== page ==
Kate did an excellent post last month called A Beginner’s Guide to Anti-racism for White People and from the looks of things, it’s getting a lot of reads. It’s a terrific resource for learning more about the fundamental definitions of race, racism, white privilege and for discovering the vast amounts of reading material on the web and in print. I would also remind our readers (especially those new to the blog) about our Reading List tab at the top of the page. We’re constantly adding to that page, so if you have recommendations or want to find out more about what we’ve been reading, check it out.
Family business aside, I wanted to address a couple things I’ve been thinking about lately on the issue of white identity development. So many of us white folks don’t really think much about race. We know there are racial issues and tensions, but we can generally avoid most of that messiness because it is possible to live lives that are, at least at the conscious level, unhindered by societal racism. But once that veil of “colorblindness” has been lifted, we start to see and feel the pain that our own privilege has cost others, namely people of color. And that awakening can be a painful prospect.
We’ve already talked a little about white guilt, but let it be said again that guilt is not the goal. The goal is genuine repentance and contrition. Beverly Daniel Tatum puts it this way in her book, Why Are All the Black Kids Sitting Together in the Cafeteria?
These feelings of guilt and shame are part of the hidden costs of racism. (p. 94)
Moving from a place of ignorance or indifference into a place of awareness and activism is a challenging process. For me, it’s reminiscent of the call that all Christians are given, to join in suffering for the sake of the family-building work of the Gospel. If we as believers plan to be a part of real racial reconciliation then there will be a cost. And as white people, much of the cost will come in the form of unsettling, discomfort and an overturn of the status quo. For people of color, the costs are still there (like having to trust white people’s efforts toward anti-racism), but many of those costs have already been imposed by society in one form or another.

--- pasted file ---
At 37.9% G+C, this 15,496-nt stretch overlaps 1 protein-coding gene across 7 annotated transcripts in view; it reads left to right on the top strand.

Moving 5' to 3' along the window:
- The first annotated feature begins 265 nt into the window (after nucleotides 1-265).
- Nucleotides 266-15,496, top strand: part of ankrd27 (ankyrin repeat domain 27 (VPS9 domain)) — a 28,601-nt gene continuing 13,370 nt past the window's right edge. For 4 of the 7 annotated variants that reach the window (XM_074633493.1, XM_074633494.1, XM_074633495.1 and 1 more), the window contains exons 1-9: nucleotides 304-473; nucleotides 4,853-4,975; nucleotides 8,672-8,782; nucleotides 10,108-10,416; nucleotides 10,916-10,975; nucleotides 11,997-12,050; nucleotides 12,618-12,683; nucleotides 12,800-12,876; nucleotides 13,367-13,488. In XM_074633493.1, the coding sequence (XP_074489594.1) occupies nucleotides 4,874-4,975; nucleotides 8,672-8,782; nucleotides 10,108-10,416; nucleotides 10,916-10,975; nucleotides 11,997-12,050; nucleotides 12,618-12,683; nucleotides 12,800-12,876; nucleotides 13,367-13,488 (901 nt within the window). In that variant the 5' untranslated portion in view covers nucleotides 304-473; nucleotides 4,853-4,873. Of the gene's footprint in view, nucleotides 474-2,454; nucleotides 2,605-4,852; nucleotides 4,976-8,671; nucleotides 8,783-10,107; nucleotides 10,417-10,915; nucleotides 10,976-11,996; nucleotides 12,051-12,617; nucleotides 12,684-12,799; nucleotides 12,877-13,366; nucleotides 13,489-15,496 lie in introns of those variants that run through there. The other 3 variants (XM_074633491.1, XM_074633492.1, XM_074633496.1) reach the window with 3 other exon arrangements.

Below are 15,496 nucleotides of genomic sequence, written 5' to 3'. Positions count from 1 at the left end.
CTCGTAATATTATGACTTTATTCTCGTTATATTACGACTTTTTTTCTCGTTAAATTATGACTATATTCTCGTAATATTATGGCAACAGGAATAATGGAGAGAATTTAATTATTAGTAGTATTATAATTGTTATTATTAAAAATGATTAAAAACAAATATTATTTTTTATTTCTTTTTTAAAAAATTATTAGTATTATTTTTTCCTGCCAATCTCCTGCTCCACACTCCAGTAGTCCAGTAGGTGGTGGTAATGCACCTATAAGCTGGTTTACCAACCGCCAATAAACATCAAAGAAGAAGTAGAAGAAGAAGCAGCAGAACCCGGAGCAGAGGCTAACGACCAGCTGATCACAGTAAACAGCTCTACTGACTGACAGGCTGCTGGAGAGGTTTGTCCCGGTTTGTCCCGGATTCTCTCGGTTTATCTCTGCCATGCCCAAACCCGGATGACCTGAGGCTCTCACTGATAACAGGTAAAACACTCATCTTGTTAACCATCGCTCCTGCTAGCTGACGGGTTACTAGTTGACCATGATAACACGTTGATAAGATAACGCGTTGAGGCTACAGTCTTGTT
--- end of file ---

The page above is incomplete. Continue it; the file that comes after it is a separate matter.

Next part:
For those of us white people making the journey into anti-racist activism, we have to honestly assess if we are prepared to take these steps. For some it will be a no-brainer. They have intimate relationships (friendships, spouses, parents, children) that depend on their willingness to endure racism alongside a person of color. But for many of us, it has to be an act of the will. We have to choose to engage and to step away from the dominant influence of our culture. It is at this point that we may experience a deeper level of internal conflict. Tatum again:
This new awareness is characterized by discomfort. The uncomfortable emotions of guilt, shame, and anger are often related to a new awareness of one’s personal prejudices or the prejudices within one’s family. (p.97)
True repentance always requires some sense of grief over the wrongs committed. This may be more intense if we realize we have been perpetrators of racism. But the way to move through this is to lean into it. To seek forgiveness. As Christians we hold tight to promises like that in 1 John 1:9:
If we confess our sins, he is faithful and just to forgive us our sins and to cleanse us from all unrighteousness.
However, humans may be less open to imparting forgiveness. People of color may be less trusting of well-intentioned white people because of past disappointments. Lois Stalvey writes about these obstacles to forgiveness in her memoir:
I could never resent the tests [of trustworthiness] as some white people have told me they do…to me the longest tests indicate the deepest hurts…At times the most poignant part of the test is that black people have enough trust left to give it. Testing implies that we might pass the test. It is safer and easier for a black person to turn his back on us. If he does not gamble on our sincerity, he cannot be hurt if we prove false. Testing shows an optimism I doubt I could duplicate if I were black. (quoted in Tatum, p. 105)